Ports & Terminals

Temporary shutdown at Ports LA and Long Beach spark escalation concerns

On April 7th, the twenty-four-hour shutdown of the Ports of Los Angeles and Long Beach sparked concerns by U.S. agricultural exporters that such stoppages could expand and result in the permanent loss of foreign customers.

On Friday evening April 7th, members of International Longshore and Warehouse Union (ILWU) Local 13 returned to work.

In a press release, Local 13 denied there had been a work stoppage: “On the evening of Thursday, April 6, 2023, International Longshore, and Warehouse Union (ILWU) Local 13 held its monthly membership meeting as is its contractual right. At the meeting, outgoing President Ramon Ponce de Leon, Jr. swore in incoming President Gary Herrera. Several thousand union members attend the monthly meeting.”

The Local 13 statement added that on April 7th, their members had been engaged in a Good Friday religious holiday observance and not a work stoppage: “On Friday, April 7, 2023, (Local 13) union members who observe religious holidays took the opportunity to celebrate with their families. Cargo operations are ongoing as longshore workers at the Ports remain on the job.”

Impact On Exporters

At the same time, Peter Friedmann, Executive Director, of Agriculture Transportation Coalition (AGTC), warned about the worsening impact on U.S. agricultural exports: “This morning, over 9 months since the expiration of the ILWU-PMA longshore labor/marine terminal contract, the marine terminals at the ports of Los Angeles and Long Beach, the largest port complex in the Western Hemisphere, sit idle. Starting yesterday, agriculture exporters started feeling the pain, reporting terminals were closed. Immediately, our agriculture exporters have been dramatically injured.”

Friedmann’s statement went on to cite the impact of the work stoppage on an agricultural exporter who fears the loss of a foreign customer: “I wanted to pass along the financial impact to our company with LBCT not receiving loads last night. We had 10 trucks turned away and stored the containers in a yard close to the port. We figure the cost to us was $2,000 per container, a total $20,000.

The costs were for trucking the container to the terminal from our plant 200 miles, (and) storing the containers. As the trucks could not get empty containers, we will have to pay trucks to deadhead from our plant again, to deliver the loaded containers and retrieve empty containers.

This has not only eliminated our profit from this international sale, it turned it into a substantial loss, but we have to keep it moving because the product is loaded, there’s no place to put it, or use it, and if we don’t deliver, we lose the foreign customer, perhaps permanently.”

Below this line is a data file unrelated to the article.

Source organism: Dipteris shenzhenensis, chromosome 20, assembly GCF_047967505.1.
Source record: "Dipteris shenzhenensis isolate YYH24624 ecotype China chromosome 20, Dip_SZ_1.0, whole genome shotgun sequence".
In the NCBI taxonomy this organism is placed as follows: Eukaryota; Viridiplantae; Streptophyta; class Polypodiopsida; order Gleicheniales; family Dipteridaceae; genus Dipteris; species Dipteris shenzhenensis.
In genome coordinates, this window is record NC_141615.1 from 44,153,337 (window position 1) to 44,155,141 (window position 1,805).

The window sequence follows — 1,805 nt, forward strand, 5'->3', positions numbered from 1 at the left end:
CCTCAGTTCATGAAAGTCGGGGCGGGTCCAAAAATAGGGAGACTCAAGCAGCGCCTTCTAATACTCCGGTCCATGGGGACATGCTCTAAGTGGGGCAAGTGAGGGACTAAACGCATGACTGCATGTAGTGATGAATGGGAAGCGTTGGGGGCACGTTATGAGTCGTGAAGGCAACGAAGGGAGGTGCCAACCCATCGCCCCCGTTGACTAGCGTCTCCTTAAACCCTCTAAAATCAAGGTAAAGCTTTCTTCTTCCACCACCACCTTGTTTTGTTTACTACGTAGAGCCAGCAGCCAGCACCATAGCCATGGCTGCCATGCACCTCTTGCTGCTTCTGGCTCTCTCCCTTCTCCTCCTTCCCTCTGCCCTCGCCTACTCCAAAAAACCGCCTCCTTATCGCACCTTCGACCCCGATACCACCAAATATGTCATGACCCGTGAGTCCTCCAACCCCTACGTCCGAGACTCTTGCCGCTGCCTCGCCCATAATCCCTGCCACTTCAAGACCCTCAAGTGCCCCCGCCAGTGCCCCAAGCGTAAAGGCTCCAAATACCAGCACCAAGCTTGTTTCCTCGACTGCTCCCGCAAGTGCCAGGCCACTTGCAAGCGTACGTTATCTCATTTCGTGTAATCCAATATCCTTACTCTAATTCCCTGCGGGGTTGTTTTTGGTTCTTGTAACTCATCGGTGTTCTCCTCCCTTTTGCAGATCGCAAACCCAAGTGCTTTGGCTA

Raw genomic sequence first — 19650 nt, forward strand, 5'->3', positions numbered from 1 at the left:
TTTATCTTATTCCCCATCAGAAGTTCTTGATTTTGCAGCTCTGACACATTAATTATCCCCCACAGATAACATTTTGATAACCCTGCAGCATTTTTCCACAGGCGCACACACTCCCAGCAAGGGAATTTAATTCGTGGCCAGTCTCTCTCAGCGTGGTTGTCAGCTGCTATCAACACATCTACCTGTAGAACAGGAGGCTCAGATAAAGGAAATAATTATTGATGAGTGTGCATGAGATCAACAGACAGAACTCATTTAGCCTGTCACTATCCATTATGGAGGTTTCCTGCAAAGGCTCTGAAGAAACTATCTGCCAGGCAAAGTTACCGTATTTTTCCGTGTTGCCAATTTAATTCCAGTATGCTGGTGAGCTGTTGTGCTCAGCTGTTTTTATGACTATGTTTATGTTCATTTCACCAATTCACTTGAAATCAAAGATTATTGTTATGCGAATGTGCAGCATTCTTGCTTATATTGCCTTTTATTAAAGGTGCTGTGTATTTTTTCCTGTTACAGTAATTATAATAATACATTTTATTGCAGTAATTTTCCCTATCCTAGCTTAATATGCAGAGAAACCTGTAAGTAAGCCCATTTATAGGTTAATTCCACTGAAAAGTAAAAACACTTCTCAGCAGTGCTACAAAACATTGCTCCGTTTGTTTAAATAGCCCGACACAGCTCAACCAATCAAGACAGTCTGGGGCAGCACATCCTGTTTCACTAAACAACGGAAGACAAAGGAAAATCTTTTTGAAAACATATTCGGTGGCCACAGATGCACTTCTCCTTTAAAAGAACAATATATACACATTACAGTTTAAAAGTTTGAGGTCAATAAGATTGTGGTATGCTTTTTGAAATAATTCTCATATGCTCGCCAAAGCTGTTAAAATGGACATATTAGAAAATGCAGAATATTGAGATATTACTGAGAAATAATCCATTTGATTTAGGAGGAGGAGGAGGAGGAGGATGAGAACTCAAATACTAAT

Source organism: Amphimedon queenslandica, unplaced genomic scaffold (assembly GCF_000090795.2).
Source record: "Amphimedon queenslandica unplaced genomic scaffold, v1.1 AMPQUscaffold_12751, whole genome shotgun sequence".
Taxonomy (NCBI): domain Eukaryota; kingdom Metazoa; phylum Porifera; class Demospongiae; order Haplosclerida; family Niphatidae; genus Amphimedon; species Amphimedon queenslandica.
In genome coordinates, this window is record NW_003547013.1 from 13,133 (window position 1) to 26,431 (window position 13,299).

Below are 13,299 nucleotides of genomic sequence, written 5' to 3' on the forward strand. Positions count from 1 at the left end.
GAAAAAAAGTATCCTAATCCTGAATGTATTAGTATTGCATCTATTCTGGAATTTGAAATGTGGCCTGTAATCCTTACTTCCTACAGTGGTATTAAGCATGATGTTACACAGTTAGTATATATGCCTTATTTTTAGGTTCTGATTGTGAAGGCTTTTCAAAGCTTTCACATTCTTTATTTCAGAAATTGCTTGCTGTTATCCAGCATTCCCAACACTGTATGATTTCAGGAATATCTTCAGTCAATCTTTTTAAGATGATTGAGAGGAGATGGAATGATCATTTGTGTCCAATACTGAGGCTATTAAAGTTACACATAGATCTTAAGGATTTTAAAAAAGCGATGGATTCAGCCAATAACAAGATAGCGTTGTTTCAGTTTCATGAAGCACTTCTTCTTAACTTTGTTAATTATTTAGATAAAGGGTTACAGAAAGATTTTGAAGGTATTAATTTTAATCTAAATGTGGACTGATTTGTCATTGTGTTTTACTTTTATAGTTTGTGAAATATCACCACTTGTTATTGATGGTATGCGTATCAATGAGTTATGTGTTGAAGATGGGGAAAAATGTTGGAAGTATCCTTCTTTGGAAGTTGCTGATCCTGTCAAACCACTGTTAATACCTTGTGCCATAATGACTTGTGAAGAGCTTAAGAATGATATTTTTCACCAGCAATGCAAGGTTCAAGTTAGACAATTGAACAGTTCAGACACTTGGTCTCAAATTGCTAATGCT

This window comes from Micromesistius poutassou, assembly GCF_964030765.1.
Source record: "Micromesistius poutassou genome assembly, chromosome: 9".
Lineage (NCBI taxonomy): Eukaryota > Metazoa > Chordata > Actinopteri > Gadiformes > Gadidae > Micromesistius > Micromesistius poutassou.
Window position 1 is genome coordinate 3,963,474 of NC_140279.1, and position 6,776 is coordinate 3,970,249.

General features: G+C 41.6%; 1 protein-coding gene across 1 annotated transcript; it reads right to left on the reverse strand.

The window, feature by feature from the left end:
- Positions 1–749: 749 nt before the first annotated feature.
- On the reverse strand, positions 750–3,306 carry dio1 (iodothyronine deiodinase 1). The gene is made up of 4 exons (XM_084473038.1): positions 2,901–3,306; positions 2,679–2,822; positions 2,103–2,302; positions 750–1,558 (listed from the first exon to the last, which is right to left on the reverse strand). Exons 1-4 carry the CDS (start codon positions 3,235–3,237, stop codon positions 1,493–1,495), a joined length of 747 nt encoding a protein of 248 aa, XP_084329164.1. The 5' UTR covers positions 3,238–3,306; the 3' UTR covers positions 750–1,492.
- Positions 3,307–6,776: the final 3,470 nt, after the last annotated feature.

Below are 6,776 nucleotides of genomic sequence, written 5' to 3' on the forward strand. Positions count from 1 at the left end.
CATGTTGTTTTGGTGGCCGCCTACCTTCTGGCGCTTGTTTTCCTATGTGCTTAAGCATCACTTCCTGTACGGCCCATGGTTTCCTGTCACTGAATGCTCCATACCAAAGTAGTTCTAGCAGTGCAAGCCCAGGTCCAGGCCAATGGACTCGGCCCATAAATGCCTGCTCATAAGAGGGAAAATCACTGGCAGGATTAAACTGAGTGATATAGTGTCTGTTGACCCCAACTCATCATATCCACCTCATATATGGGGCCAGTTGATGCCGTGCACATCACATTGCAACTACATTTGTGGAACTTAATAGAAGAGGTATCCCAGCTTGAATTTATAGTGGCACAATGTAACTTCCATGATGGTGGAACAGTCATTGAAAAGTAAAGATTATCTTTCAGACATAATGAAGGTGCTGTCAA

PMA Says ILWU Is Escalating Work Stoppages

On April 7th, the Pacific Maritime Association, which represents West Coast maritime terminal operators, charged that ILWU Local 13 withheld labor and “effectively shut down the Ports of Los Angeles and Long Beach” adding: “The largest ILWU local on the West Coast has taken a concerted action to withhold labor at the Ports of Los Angeles and Long Beach, resulting in widespread worker shortages. A majority of the jobs for last night’s shift went unfilled, including all jobs for cargo-handling equipment operators needed to load and unload cargo. The workers who did show up were released because there was not a full complement of ILWU members to operate the terminals.

ILWU Local 13 withheld labor again for this morning’s shift. The action by the Union has effectively shut down the Ports of Los Angeles and Long Beach – the largest gateway for maritime trade in the United States.

The Union’s coordinated actions are occurring while negotiations for a new coastwise contract continue. This latest work action comes three weeks after ILWU Local 13 in Southern California stopped complying with a contract provision providing employers the right to assign staggered shifts during meal periods.

These actions undermine confidence in West Coast ports and threaten to further accelerate the diversion of discretionary cargo to Atlantic and Gulf Coast ports. The health of the Southern California and state economy depend on the ability of the Ports of Los Angeles and Long Beach to stem this market share erosion.”

ILWU Opposes Automation Provision It Agreed To In 2008

The ILWU is opposing the automation of West Coast container terminals, even though the union had previously agreed to the practice back in 2008.

A 2022 PMA-sponsored study showing the automation had actually resulted in an increase in ILWU jobs drew a negative rejoinder from Frank Ponce De Leon, ILWU Coast Committeeman: “It’s apparent that the report is a self-serving document by one party to a labor contract, and even worse is an insult to all workers who have seen their jobs outsourced to machines.”

James McKenna, President of the PMA recalled at a 2022 Port of Los Angeles media briefing that the ILWU had previously agreed to the automation of marine terminals: “In 2008 we did the automation agreement. It was a big deal…One of those issues that you thought was going to be tough to overcome. We actually settled that contract three weeks after it expired without disruption.”

Stas Margaronis
Stas Margaronis


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